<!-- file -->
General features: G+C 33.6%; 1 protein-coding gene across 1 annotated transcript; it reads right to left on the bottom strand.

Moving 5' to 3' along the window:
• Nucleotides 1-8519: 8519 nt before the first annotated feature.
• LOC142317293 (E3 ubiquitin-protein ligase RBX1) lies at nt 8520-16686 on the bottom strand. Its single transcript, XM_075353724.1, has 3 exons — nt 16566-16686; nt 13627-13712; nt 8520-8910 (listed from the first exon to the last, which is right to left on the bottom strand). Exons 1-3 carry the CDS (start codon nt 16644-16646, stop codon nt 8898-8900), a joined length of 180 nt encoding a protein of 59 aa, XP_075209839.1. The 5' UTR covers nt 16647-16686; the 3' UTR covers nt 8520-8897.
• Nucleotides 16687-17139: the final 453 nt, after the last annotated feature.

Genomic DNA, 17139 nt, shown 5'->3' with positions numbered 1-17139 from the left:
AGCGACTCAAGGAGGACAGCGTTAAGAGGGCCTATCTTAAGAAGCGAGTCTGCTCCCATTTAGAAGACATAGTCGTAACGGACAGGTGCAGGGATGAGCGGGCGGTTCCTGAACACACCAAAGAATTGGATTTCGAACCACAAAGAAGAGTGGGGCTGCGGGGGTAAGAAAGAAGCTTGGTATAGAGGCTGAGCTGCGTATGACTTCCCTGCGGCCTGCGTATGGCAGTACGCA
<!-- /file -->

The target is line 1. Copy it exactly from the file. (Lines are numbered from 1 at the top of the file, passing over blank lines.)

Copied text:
General features: G+C 33.6%; 1 protein-coding gene across 1 annotated transcript; it reads right to left on the bottom strand.